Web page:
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The PLC flexes its muscles

March 28, 2022
The programmable logic controller gains strength from continuing advancements in complementary components

Freeman Smith is the founder of Nufactur.

What have been the biggest improvements to machine-controls technology in the past five years?

Freeman Smith, founder, Nufactur: The widespread adoption of IO-Link masters has been the biggest improvement. IO-link masters are a great compromise between a truly open system and proprietary technology. Any company can manufacturer components that work with an IO-Link master. This allows machine designers to use the proprietary PLC hardware and communication protocols that implement best with their system. The IO-Link master itself is a slim, durable, cost-effective way to handle field inputs and outputs. The adoption of IO-Link masters is an elegant way to promote interconnectivity while maintaining the competitive market forces that have made the large proprietary controls companies so successful.

Also read: How to grow disruptive automation with AIoT

What’s the most innovative or efficient machine-controls technology application you’ve ever seen or been involved with?

Freeman Smith, founder, Nufactur: An Amazon fulfillment center's machine-controls were mind-blowingly fast and precise. PLCs monitored robots handling products, conveyor belts transporting them, pneumatic and electric actuators manipulating the workpieces; cameras were inspecting and measuring; sensors were monitoring every aspect of the environment—all while OEM machines cut cardboard boxes to the exact dimensions of the product, packed them, slapped on a label and palletized the boxes, so they were ready to go out the other door. The interwoven accuracy of every input and output was a marvel of modern machine controls.

How has machine-controls technology benefited from remote monitoring and connectivity?

Freeman Smith, founder, Nufactur: Remote monitoring and connectivity means machine controls can collect data on remote servers. This means that the data collection and analysis is not limited to the computation power of the PLC. Machine-control technology can now be monitored by much more powerful machines capable of storing larger quantities of data. This ability to store and analyze data has enabled predictive maintenance, diagnostics and process improvements in machine controls that was not possible before.

Can you explain how software development has changed machine controls in discrete manufacturing?

Freeman Smith, founder, Nufactur: Software advancements have enabled PLCs to handle the massive amounts of data being received by the field I/O. The incoming data is of different types, speeds and sizes. Thanks to advancements in machine-control software, that data can be quickly extracted, transferred and loaded in a uniform way that allows for data analysis. This data analysis manifests as practical improvements to discrete-manufacturing processes.

How do control technologies figure into digital-twin platform models being used by manufacturers?

Freeman Smith, founder, Nufactur: Digital-twin platform models are used to simulate how a physical object will react to a manufacturing process or environment. The information about the process and environment is received through input modules in the machine-control system. Advancements in control technologies have enabled manufacturers to receive more detail and accurate information about their process and then transfer that into a digital format that can be used with digital-twin platform models. This improves the precision of digital-twin simulations and the manufacturing process as a whole.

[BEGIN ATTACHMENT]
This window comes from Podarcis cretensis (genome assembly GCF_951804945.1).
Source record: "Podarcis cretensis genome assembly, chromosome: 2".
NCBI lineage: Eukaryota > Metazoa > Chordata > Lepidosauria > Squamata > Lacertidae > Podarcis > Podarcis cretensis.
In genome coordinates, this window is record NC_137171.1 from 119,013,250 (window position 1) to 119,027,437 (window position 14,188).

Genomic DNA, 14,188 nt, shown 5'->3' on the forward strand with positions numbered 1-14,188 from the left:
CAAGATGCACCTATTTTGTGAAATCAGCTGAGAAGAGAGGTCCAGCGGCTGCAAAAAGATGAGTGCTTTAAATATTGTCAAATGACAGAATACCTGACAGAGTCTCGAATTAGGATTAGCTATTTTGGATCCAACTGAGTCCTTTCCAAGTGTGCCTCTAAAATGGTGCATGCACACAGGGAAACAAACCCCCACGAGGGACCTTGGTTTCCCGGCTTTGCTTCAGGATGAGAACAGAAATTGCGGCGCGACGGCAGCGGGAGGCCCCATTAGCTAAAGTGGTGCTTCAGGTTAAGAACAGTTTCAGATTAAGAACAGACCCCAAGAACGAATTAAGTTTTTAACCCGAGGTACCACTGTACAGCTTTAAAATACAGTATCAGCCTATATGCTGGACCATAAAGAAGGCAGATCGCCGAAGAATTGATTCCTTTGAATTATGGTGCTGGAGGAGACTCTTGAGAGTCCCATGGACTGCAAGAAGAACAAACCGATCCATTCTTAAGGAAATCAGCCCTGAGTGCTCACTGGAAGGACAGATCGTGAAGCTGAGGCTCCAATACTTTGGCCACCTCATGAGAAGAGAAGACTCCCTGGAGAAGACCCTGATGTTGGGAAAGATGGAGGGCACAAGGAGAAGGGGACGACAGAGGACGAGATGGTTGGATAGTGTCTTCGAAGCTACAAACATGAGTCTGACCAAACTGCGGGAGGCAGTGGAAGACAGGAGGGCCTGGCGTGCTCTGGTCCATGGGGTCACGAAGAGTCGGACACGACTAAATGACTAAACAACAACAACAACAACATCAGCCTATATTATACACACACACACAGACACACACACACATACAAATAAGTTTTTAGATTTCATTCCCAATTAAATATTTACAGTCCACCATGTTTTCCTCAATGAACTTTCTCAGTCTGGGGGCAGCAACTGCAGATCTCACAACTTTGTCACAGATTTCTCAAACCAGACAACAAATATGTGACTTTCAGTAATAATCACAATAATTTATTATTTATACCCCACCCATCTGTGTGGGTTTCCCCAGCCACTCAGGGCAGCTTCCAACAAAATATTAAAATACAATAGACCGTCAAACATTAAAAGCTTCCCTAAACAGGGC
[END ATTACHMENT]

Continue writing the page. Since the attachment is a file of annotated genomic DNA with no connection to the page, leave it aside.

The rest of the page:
When will machine controls become IT-friendly enough that engineers are no longer required for installation and operation?

Freeman Smith, founder, Nufactur: Machine controls are currently split into tasks that are intuitive enough to be accomplished by maintenance workers and tasks that require engineers for installation and operation. I imagine that instead of machine controls becoming completely intuitive, the divide will widen and 90% of tasks will be accomplished with little training, while a small set of tasks will require expert engineers. There is a still a lot of a technological innovation that needs to happen in machine controls, and typically user-friendliness comes in later iterations of technology.

What future innovations will impact the use of machine-controls technology in discrete-manufacturing operations?

Freeman Smith, founder, Nufactur: I think we are all looking forward to the day when machine controls go wireless. It may be the last industry to achieve this goal because of the incredible amount of interference in manufacturing environments, but, when the wireless revolution comes, it will be widely celebrated. Cables are amazingly expensive and too often the bending capabilities of cables are the bottleneck to designing machines. I look forward to the efficient, sleek machines that will come once wireless machine controls become commonplace.

About the Author

Mike Bacidore | Editor in Chief

Mike Bacidore is chief editor of Control Design and has been an integral part of the Endeavor Business Media editorial team since 2007. Previously, he was editorial director at Hughes Communications and a portfolio manager of the human resources and labor law areas at Wolters Kluwer. Bacidore holds a BA from the University of Illinois and an MBA from Lake Forest Graduate School of Management. He is an award-winning columnist, earning multiple regional and national awards from the American Society of Business Publication Editors. He may be reached at [email protected] 

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